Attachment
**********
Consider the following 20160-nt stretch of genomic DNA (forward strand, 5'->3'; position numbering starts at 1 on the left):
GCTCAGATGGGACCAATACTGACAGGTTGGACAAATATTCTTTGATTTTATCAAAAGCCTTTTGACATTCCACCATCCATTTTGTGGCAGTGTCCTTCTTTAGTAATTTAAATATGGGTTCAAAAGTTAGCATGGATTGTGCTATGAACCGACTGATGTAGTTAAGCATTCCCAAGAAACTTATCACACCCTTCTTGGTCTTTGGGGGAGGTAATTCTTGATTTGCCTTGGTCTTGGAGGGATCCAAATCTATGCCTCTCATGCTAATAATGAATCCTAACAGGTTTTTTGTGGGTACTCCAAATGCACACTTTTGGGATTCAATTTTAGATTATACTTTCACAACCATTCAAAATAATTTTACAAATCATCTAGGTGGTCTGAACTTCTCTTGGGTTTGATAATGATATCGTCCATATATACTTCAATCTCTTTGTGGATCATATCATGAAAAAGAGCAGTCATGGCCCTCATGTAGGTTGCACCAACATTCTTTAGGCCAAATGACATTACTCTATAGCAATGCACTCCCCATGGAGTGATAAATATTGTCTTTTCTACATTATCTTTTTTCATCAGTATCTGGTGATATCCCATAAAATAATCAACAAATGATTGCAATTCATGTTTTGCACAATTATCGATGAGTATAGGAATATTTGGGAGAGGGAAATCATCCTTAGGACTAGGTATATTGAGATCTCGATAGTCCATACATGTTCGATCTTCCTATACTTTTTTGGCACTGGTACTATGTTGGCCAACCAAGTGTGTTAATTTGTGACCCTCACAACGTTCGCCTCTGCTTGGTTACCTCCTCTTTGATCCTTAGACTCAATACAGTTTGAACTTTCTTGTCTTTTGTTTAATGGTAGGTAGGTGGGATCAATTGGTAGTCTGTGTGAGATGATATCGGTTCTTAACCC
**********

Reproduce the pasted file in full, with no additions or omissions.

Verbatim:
Consider the following 20160-nt stretch of genomic DNA (forward strand, 5'->3'; position numbering starts at 1 on the left):
GCTCAGATGGGACCAATACTGACAGGTTGGACAAATATTCTTTGATTTTATCAAAAGCCTTTTGACATTCCACCATCCATTTTGTGGCAGTGTCCTTCTTTAGTAATTTAAATATGGGTTCAAAAGTTAGCATGGATTGTGCTATGAACCGACTGATGTAGTTAAGCATTCCCAAGAAACTTATCACACCCTTCTTGGTCTTTGGGGGAGGTAATTCTTGATTTGCCTTGGTCTTGGAGGGATCCAAATCTATGCCTCTCATGCTAATAATGAATCCTAACAGGTTTTTTGTGGGTACTCCAAATGCACACTTTTGGGATTCAATTTTAGATTATACTTTCACAACCATTCAAAATAATTTTACAAATCATCTAGGTGGTCTGAACTTCTCTTGGGTTTGATAATGATATCGTCCATATATACTTCAATCTCTTTGTGGATCATATCATGAAAAAGAGCAGTCATGGCCCTCATGTAGGTTGCACCAACATTCTTTAGGCCAAATGACATTACTCTATAGCAATGCACTCCCCATGGAGTGATAAATATTGTCTTTTCTACATTATCTTTTTTCATCAGTATCTGGTGATATCCCATAAAATAATCAACAAATGATTGCAATTCATGTTTTGCACAATTATCGATGAGTATAGGAATATTTGGGAGAGGGAAATCATCCTTAGGACTAGGTATATTGAGATCTCGATAGTCCATACATGTTCGATCTTCCTATACTTTTTTGGCACTGGTACTATGTTGGCCAACCAAGTGTGTTAATTTGTGACCCTCACAACGTTCGCCTCTGCTTGGTTACCTCCTCTTTGATCCTTAGACTCAATACAGTTTGAACTTTCTTGTCTTTTGTTTAATGGTAGGTAGGTGGGATCAATTGGTAGTCTGTGTGAGATGATATCGGTTCTTAACCC